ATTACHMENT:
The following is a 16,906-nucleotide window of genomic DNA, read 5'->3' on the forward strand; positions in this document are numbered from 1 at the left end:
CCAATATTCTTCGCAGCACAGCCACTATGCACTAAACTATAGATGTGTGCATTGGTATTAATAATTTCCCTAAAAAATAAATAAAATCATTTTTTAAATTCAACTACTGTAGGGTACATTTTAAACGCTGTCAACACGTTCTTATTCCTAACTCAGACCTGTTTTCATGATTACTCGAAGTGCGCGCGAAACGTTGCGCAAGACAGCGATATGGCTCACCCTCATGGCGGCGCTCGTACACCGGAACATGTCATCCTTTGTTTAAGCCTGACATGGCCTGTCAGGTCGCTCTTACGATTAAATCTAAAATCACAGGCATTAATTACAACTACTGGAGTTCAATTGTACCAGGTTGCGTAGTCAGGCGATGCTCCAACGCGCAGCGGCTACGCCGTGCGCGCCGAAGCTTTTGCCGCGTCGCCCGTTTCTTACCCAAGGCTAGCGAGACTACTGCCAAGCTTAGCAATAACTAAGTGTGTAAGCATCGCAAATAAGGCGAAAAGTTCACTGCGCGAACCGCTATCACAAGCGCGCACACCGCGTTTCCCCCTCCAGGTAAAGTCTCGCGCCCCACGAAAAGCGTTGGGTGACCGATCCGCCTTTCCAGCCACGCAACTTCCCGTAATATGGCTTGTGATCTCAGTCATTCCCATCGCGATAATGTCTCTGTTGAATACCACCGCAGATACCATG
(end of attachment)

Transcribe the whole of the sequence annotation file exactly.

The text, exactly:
The following is a 16,906-nucleotide window of genomic DNA, read 5'->3' on the forward strand; positions in this document are numbered from 1 at the left end:
CCAATATTCTTCGCAGCACAGCCACTATGCACTAAACTATAGATGTGTGCATTGGTATTAATAATTTCCCTAAAAAATAAATAAAATCATTTTTTAAATTCAACTACTGTAGGGTACATTTTAAACGCTGTCAACACGTTCTTATTCCTAACTCAGACCTGTTTTCATGATTACTCGAAGTGCGCGCGAAACGTTGCGCAAGACAGCGATATGGCTCACCCTCATGGCGGCGCTCGTACACCGGAACATGTCATCCTTTGTTTAAGCCTGACATGGCCTGTCAGGTCGCTCTTACGATTAAATCTAAAATCACAGGCATTAATTACAACTACTGGAGTTCAATTGTACCAGGTTGCGTAGTCAGGCGATGCTCCAACGCGCAGCGGCTACGCCGTGCGCGCCGAAGCTTTTGCCGCGTCGCCCGTTTCTTACCCAAGGCTAGCGAGACTACTGCCAAGCTTAGCAATAACTAAGTGTGTAAGCATCGCAAATAAGGCGAAAAGTTCACTGCGCGAACCGCTATCACAAGCGCGCACACCGCGTTTCCCCCTCCAGGTAAAGTCTCGCGCCCCACGAAAAGCGTTGGGTGACCGATCCGCCTTTCCAGCCACGCAACTTCCCGTAATATGGCTTGTGATCTCAGTCATTCCCATCGCGATAATGTCTCTGTTGAATACCACCGCAGATACCATG